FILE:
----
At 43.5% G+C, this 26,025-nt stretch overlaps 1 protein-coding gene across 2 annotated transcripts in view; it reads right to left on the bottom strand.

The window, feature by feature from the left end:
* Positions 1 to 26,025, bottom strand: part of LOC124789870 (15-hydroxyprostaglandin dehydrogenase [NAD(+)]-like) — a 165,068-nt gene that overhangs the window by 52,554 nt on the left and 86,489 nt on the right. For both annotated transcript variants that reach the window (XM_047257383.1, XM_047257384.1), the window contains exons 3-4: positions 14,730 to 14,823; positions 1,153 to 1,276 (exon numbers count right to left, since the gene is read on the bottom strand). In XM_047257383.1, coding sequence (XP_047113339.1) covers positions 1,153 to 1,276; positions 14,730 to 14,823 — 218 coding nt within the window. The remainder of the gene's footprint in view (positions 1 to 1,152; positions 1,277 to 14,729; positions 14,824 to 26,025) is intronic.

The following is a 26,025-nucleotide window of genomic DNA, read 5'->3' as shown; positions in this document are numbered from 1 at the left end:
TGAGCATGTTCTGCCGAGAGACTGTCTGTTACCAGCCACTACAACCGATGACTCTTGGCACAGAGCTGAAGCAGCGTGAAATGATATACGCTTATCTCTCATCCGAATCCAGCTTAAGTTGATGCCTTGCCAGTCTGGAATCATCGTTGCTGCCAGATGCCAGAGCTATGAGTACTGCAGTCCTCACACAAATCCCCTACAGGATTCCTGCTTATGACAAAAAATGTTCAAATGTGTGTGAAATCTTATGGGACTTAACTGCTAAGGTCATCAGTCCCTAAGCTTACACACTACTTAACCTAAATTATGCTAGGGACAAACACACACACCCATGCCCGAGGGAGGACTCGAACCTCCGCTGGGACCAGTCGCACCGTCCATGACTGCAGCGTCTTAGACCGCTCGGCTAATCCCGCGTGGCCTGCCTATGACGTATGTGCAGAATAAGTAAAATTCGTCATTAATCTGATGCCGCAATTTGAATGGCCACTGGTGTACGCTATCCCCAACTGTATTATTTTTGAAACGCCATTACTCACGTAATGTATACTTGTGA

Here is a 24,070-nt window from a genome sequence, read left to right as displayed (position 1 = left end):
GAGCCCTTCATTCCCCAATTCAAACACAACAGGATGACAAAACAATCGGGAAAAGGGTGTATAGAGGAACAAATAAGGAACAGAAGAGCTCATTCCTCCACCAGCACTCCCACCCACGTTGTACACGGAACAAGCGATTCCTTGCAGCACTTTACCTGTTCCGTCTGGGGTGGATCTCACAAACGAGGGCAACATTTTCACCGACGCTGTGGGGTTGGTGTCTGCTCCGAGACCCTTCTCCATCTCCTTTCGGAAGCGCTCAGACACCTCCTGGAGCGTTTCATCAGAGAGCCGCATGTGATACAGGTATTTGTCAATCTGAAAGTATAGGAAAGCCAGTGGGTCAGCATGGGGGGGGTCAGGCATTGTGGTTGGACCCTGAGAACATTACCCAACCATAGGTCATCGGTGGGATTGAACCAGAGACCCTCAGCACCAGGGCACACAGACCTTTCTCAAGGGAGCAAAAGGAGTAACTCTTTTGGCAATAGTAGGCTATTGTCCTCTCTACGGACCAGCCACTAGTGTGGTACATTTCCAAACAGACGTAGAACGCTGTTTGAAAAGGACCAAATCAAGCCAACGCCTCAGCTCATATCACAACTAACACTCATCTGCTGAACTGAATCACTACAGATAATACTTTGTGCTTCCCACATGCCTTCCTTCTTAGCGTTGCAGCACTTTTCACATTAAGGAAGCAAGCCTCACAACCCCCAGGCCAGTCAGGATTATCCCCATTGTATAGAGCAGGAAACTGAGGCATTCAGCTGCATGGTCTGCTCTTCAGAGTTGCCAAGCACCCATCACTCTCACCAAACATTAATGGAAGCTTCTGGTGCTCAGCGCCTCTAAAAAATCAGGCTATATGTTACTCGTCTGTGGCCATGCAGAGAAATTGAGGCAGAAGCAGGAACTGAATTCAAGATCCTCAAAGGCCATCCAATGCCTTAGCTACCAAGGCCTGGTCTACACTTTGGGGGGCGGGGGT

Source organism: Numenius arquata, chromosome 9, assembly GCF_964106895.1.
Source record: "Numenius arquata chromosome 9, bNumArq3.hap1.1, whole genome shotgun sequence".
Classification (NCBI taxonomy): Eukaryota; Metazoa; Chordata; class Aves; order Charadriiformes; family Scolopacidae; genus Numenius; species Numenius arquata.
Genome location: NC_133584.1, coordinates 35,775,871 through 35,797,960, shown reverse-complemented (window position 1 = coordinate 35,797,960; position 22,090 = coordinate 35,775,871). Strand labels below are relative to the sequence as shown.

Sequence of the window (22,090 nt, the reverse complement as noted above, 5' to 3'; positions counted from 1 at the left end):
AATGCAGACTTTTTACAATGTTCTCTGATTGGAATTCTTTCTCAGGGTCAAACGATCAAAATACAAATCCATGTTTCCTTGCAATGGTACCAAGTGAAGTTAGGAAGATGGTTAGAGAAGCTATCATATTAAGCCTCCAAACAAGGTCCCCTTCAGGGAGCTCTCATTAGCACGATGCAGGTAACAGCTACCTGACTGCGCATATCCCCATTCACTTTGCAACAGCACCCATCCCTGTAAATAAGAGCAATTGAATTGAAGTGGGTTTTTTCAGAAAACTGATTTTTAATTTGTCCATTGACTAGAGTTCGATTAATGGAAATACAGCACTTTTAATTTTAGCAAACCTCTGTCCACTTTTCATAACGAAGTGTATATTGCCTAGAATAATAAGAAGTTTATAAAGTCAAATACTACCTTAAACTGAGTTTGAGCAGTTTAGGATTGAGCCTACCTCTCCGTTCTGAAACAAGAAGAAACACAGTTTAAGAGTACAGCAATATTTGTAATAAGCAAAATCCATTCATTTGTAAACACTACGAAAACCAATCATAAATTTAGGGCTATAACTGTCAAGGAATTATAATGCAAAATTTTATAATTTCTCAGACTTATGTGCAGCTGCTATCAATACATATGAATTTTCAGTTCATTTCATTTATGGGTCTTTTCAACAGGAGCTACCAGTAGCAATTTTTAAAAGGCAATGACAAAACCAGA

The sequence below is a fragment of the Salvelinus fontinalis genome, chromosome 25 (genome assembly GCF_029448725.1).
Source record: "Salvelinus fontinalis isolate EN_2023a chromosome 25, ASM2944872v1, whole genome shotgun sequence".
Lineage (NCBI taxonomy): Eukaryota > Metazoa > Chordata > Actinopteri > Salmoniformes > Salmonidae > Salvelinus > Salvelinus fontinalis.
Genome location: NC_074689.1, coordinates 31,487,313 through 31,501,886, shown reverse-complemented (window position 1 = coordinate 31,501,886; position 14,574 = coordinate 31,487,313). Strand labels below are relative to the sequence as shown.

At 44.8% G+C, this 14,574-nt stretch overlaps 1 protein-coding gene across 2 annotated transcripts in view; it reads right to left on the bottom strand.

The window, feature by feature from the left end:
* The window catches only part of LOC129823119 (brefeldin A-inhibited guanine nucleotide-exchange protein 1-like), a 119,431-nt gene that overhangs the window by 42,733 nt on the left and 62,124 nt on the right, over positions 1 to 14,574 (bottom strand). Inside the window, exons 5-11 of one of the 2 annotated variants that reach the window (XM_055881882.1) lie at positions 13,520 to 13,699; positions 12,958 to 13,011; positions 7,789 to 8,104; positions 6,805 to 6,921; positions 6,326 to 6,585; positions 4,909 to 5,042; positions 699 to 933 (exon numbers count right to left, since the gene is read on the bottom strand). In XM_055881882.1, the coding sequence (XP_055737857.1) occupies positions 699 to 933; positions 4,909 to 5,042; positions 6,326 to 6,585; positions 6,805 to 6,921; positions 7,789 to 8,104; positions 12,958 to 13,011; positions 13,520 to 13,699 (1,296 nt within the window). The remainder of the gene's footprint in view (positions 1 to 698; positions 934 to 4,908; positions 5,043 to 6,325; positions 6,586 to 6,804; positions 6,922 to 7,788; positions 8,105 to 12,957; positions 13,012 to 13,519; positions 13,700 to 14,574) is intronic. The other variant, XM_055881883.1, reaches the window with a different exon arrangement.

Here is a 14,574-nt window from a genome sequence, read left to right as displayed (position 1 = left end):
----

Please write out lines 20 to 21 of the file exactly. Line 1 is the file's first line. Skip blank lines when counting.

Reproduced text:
* The window catches only part of LOC129823119 (brefeldin A-inhibited guanine nucleotide-exchange protein 1-like), a 119,431-nt gene that overhangs the window by 42,733 nt on the left and 62,124 nt on the right, over positions 1 to 14,574 (bottom strand). Inside the window, exons 5-11 of one of the 2 annotated variants that reach the window (XM_055881882.1) lie at positions 13,520 to 13,699; positions 12,958 to 13,011; positions 7,789 to 8,104; positions 6,805 to 6,921; positions 6,326 to 6,585; positions 4,909 to 5,042; positions 699 to 933 (exon numbers count right to left, since the gene is read on the bottom strand). In XM_055881882.1, the coding sequence (XP_055737857.1) occupies positions 699 to 933; positions 4,909 to 5,042; positions 6,326 to 6,585; positions 6,805 to 6,921; positions 7,789 to 8,104; positions 12,958 to 13,011; positions 13,520 to 13,699 (1,296 nt within the window). The remainder of the gene's footprint in view (positions 1 to 698; positions 934 to 4,908; positions 5,043 to 6,325; positions 6,586 to 6,804; positions 6,922 to 7,788; positions 8,105 to 12,957; positions 13,012 to 13,519; positions 13,700 to 14,574) is intronic. The other variant, XM_055881883.1, reaches the window with a different exon arrangement.

Here is a 14,574-nt window from a genome sequence, read left to right as displayed (position 1 = left end):